They don't have much of a routine and their eating habits are bad - they often have a late breakfast and then don't feel hungry at lunch so skip it, and then get hungry at about 4pm have some soup or a roll then and then don't fancy much at dinner. It really infuriates me as they are not fuelling their bodies properly and I know this adds to them feeling sluggish. My dad has done diets before (WW or Slimming World) and really got into it, lost a fair amount of weight and admitted that it was ironic as he was eating way more than before (talking to them about starvation modes and metabolism goes in one ear and out the other).

I dunno... It's just frustrating.

onetiredmummy Mon 09-Dec-13 13:28:24

This may be of bugger all use OP, but my dad was in the same position until discovered volunteering at his local marsh/bird reserve/protected habitat type of thing.

He loved it, it combined his walks & birdwatching in one plus he did the physical stuff like clearing brambles & having a huge bonfire. He made new friends & kept fit.

All this from just enjoying a walk.

CrazyThursday Mon 09-Dec-13 13:33:41

Thanks - I'd love for my dad to do something like that. He's such an old grump that he puts barriers up against everything.

I think he also thinks he's not that old yet and that everyone in these clubs and activities are proper old fogies and he's not there yet - little does he realise.

onetiredmummy Mon 09-Dec-13 13:37:25

I know its not ideal & its more work for you, but could you find some local volunteer stuff you think they could manage for a day. Ring the place & arrange a day for them to go then say to parents 'next Tuesday you are helping here all day'.

Its only 8 hours so if they don't like it they don't have to go again.

Other than that can they help you with any renovation stuff?

cozietoesie Mon 09-Dec-13 13:42:46

I was just about to ask that thing. They're at a loose end and you have a house to renovate. Sounds like a potential match to me.

CrazyThursday Mon 09-Dec-13 13:47:46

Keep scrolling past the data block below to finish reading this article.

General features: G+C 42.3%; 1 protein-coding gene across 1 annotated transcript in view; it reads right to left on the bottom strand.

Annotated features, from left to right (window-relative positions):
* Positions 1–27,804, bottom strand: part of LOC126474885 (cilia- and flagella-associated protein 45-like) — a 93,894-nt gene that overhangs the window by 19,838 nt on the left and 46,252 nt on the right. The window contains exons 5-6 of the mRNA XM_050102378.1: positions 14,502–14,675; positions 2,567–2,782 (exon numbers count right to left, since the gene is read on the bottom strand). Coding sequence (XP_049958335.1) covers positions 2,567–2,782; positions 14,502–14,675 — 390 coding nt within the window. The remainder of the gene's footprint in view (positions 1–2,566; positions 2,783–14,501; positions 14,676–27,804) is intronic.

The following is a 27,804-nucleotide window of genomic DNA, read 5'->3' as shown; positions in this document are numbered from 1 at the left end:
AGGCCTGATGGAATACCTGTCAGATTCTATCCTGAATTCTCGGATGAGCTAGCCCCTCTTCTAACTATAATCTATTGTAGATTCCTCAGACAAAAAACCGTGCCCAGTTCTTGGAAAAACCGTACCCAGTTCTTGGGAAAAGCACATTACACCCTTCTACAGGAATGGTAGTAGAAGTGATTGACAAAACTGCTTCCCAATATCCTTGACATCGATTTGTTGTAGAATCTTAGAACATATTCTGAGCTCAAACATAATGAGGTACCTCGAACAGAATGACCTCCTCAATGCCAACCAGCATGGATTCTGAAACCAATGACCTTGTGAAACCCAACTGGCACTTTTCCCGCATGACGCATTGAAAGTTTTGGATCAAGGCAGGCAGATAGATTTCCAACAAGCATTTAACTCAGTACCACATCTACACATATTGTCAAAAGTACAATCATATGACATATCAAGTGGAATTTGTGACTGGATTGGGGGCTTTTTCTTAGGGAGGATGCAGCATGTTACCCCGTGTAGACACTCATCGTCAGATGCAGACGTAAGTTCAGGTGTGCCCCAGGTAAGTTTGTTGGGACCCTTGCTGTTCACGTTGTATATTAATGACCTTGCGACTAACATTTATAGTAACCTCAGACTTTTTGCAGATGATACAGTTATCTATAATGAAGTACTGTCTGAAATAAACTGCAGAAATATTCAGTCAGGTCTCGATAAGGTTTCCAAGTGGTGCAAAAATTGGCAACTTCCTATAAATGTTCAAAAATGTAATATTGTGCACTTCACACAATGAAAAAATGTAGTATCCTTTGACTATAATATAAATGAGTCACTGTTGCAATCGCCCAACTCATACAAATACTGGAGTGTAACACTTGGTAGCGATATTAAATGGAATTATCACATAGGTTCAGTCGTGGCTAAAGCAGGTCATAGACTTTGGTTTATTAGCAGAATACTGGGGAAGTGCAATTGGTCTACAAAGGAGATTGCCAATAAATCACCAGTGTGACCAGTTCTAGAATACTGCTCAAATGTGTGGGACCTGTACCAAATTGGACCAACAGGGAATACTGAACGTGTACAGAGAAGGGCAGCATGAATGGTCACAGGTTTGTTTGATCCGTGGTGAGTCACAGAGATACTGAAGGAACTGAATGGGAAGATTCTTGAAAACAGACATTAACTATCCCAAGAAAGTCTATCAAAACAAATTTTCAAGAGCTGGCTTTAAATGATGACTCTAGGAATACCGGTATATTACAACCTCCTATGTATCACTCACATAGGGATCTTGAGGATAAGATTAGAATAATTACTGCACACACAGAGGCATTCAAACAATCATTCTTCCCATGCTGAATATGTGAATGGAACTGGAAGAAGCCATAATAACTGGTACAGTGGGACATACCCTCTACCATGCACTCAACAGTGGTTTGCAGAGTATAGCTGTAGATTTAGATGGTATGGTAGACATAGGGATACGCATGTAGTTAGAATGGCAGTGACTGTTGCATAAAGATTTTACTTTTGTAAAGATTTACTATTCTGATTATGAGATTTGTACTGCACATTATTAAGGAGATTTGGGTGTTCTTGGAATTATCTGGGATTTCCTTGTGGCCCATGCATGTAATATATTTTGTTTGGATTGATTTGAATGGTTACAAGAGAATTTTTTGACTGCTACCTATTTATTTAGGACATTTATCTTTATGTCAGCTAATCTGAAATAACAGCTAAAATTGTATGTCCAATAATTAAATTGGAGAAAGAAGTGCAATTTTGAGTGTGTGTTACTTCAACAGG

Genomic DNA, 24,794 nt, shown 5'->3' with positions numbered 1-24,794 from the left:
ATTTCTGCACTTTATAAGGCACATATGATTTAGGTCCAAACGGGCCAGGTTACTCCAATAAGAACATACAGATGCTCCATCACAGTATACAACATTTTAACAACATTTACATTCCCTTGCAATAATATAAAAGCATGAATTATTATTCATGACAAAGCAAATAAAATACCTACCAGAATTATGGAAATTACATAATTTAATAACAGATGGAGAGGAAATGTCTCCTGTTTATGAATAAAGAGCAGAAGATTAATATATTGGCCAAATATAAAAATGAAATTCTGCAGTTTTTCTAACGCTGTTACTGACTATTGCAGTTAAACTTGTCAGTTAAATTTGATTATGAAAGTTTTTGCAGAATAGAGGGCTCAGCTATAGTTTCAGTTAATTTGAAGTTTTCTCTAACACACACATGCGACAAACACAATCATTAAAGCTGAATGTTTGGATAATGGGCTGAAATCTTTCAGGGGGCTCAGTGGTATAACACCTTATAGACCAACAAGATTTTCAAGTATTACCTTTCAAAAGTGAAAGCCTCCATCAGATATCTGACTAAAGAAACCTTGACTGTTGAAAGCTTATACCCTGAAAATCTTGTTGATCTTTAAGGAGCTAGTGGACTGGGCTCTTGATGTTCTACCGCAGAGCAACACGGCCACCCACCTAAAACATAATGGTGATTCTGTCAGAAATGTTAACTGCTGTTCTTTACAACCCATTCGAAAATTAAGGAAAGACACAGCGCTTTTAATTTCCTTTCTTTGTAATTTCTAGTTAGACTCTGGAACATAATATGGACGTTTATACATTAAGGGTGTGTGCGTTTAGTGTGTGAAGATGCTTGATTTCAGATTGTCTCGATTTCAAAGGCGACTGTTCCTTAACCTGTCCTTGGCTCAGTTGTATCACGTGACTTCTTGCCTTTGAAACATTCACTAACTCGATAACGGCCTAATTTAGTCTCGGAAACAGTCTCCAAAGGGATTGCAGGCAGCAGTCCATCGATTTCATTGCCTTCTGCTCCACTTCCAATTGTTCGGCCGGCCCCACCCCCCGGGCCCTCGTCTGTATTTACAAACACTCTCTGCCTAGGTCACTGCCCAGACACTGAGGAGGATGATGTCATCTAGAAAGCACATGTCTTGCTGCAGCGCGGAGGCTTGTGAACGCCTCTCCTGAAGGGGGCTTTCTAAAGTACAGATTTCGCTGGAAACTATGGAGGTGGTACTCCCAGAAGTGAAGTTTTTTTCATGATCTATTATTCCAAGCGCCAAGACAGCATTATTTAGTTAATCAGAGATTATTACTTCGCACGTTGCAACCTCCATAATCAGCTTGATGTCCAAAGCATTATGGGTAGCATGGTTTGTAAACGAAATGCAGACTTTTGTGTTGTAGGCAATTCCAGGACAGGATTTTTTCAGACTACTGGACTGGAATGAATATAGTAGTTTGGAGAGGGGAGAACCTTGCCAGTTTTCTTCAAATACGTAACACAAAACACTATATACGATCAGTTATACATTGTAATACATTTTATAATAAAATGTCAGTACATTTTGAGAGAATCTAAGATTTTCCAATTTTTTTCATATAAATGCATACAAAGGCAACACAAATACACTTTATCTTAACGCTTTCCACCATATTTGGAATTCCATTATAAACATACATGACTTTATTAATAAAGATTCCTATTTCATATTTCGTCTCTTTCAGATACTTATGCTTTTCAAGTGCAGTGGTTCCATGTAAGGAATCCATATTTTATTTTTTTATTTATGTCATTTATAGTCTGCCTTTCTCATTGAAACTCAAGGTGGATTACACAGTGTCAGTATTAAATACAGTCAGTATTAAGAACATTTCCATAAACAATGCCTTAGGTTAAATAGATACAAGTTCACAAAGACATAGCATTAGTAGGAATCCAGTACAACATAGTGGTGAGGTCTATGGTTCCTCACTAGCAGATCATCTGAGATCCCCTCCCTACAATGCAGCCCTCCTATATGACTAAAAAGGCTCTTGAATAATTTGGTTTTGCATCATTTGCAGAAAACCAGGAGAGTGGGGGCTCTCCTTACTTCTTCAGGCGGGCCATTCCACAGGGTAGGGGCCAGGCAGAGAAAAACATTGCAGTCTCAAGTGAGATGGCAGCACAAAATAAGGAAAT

I nearly did that with one of the courses at the college - just book dad on and tell him he had to be there at that time. I'll have a look about and see what I can find. But part of me feels like I shouldn't have to take on responsibility for finding things for them to do as well... And that if they don't sign up to something/anything themselves then the level of engagement or will to do it is absent from the start.

Also, I'm a bit wary of my stepmum getting offended... She is very nice, but also very sensitive, and previously when I'd found a load of healthy eating recipes I gave them to dad and afterwards, she said "I'm worried you think I'm not looking after your dad properly and that I don't feed him healthy meals"....................

Their own house needs a lot of stuff doing to it (took dad nearly 2 years to re-do their kitchen about 3 years ago) so I know that's part of their problem as well - that they feel overwhelmed by the things they should be doing but don't have the energy to do. DH has offered to just turn up round there over the Christmas break with his tools and say "right, let's crack on with XYZ".

My brother thinks we should get them a dog. In principle I think it could work - they'd have to be more active, it would give them something fun etc etc but it's a lot to thrust upon someone and my dad reckons he doesn't want one (he used to say he wasn't bothered about grandkids until DD came along but now he's besotted, though I appreciate a dog is a whole different kettle of fish). And I'd hate to have to rehome the dog because they wouldn't accept it.....

CrazyThursday Mon 09-Dec-13 13:48:21

Also, I work from home so having them here whilst I'm working might not be ideal!!

TheProvincialLady Mon 09-Dec-13 13:53:30

In the nicest possible way, I think you should mind your own business. I know how I would react if someone half my age was trying to set me up with activities and volunteering. You've said your piece, they know you're a bit worried they're bored and now it's time to let them sort their own life out.

What you CAN do is limit the time you spend providing entertainment for them. If they call and it's not convenient, say so. If they ring and have nothing to say, ask them if there is anything in particular theyvwantvto ask or say and if not say goodbye nicely. Your responsibility is to yourself and your own reactions, not to them

TheProvincialLady Mon 09-Dec-13 13:55:31

And seriously - do not get a dog for a couple who do not want a dog. How disrespectful and also how unkind to the dog, who may well end up ignored or resented and needing re homing.

CrazyThursday Mon 09-Dec-13 14:05:44

provincial thanks, this is pretty much what I'm doing... I know I can't do this for them, hence my frustration, and my OP was asking if anyone had been in a similar situation rather thatn "What can I do for them?". It is hard though, watching people you care about get fed up and bored. And I don't want them to get old(er) before their time.

And as I said, the dog sounds like a great idea in principle... but we (ie my and DB) know its not appropriate in practice so it's highly unlikely it will happen, so don't worry.